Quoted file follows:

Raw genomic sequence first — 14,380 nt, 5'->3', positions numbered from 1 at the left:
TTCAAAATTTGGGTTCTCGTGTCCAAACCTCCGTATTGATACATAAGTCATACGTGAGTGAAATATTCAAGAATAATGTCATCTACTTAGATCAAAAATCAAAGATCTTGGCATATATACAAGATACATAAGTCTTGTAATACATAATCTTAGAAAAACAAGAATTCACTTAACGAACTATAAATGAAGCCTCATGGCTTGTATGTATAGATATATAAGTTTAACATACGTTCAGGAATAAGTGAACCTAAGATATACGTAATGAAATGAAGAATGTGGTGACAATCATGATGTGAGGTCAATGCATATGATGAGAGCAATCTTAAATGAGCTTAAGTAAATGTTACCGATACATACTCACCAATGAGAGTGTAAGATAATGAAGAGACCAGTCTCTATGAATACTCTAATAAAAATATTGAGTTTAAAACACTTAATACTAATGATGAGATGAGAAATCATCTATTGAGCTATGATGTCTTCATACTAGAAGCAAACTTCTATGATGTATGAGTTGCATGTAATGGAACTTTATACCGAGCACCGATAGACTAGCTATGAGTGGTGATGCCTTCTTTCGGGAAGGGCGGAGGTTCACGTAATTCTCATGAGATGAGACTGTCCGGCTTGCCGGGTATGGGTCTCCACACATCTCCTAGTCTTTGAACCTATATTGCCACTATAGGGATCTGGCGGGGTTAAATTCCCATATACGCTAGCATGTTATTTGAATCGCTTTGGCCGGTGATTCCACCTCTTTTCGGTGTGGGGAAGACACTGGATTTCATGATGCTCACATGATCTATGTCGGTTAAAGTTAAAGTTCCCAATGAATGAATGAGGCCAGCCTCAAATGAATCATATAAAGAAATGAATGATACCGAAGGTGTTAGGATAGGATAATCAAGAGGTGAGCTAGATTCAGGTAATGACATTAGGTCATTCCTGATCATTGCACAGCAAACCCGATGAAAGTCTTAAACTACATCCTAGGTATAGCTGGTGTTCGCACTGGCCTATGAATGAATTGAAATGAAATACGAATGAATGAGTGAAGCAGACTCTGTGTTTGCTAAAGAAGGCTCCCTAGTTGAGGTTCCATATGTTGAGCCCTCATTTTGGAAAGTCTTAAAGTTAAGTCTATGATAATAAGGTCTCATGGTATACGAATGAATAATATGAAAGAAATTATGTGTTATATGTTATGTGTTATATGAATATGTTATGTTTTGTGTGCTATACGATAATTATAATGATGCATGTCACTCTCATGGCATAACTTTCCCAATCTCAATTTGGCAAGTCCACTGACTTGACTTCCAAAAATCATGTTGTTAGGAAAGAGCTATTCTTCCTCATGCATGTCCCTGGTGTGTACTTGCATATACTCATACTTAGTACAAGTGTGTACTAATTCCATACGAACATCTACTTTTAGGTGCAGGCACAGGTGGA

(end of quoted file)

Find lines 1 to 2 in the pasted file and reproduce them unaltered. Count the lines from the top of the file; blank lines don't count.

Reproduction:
Raw genomic sequence first — 14,380 nt, 5'->3', positions numbered from 1 at the left:
TTCAAAATTTGGGTTCTCGTGTCCAAACCTCCGTATTGATACATAAGTCATACGTGAGTGAAATATTCAAGAATAATGTCATCTACTTAGATCAAAAATCAAAGATCTTGGCATATATACAAGATACATAAGTCTTGTAATACATAATCTTAGAAAAACAAGAATTCACTTAACGAACTATAAATGAAGCCTCATGGCTTGTATGTATAGATATATAAGTTTAACATACGTTCAGGAATAAGTGAACCTAAGATATACGTAATGAAATGAAGAATGTGGTGACAATCATGATGTGAGGTCAATGCATATGATGAGAGCAATCTTAAATGAGCTTAAGTAAATGTTACCGATACATACTCACCAATGAGAGTGTAAGATAATGAAGAGACCAGTCTCTATGAATACTCTAATAAAAATATTGAGTTTAAAACACTTAATACTAATGATGAGATGAGAAATCATCTATTGAGCTATGATGTCTTCATACTAGAAGCAAACTTCTATGATGTATGAGTTGCATGTAATGGAACTTTATACCGAGCACCGATAGACTAGCTATGAGTGGTGATGCCTTCTTTCGGGAAGGGCGGAGGTTCACGTAATTCTCATGAGATGAGACTGTCCGGCTTGCCGGGTATGGGTCTCCACACATCTCCTAGTCTTTGAACCTATATTGCCACTATAGGGATCTGGCGGGGTTAAATTCCCATATACGCTAGCATGTTATTTGAATCGCTTTGGCCGGTGATTCCACCTCTTTTCGGTGTGGGGAAGACACTGGATTTCATGATGCTCACATGATCTATGTCGGTTAAAGTTAAAGTTCCCAATGAATGAATGAGGCCAGCCTCAAATGAATCATATAAAGAAATGAATGATACCGAAGGTGTTAGGATAGGATAATCAAGAGGTGAGCTAGATTCAGGTAATGACATTAGGTCATTCCTGATCATTGCACAGCAAACCCGATGAAAGTCTTAAACTACATCCTAGGTATAGCTGGTGTTCGCACTGGCCTATGAATGAATTGAAATGAAATACGAATGAATGAGTGAAGCAGACTCTGTGTTTGCTAAAGAAGGCTCCCTAGTTGAGGTTCCATATGTTGAGCCCTCATTTTGGAAAGTCTTAAAGTTAAGTCTATGATAATAAGGTCTCATGGTATACGAATGAATAATATGAAAGAAATTATGTGTTATATGTTATGTGTTATATGAATATGTTATGTTTTGTGTGCTATACGATAATTATAATGATGCATGTCACTCTCATGGCATAACTTTCCCAATCTCAATTTGGCAAGTCCACTGACTTGACTTCCAAAAATCATGTTGTTAGGAAAGAGCTATTCTTCCTCATGCATGTCCCTGGTGTGTACTTGCATATACTCATACTTAGTACAAGTGTGTACTAATTCCATACGAACATCTACTTTTAGGTGCAGGCACAGGTGGA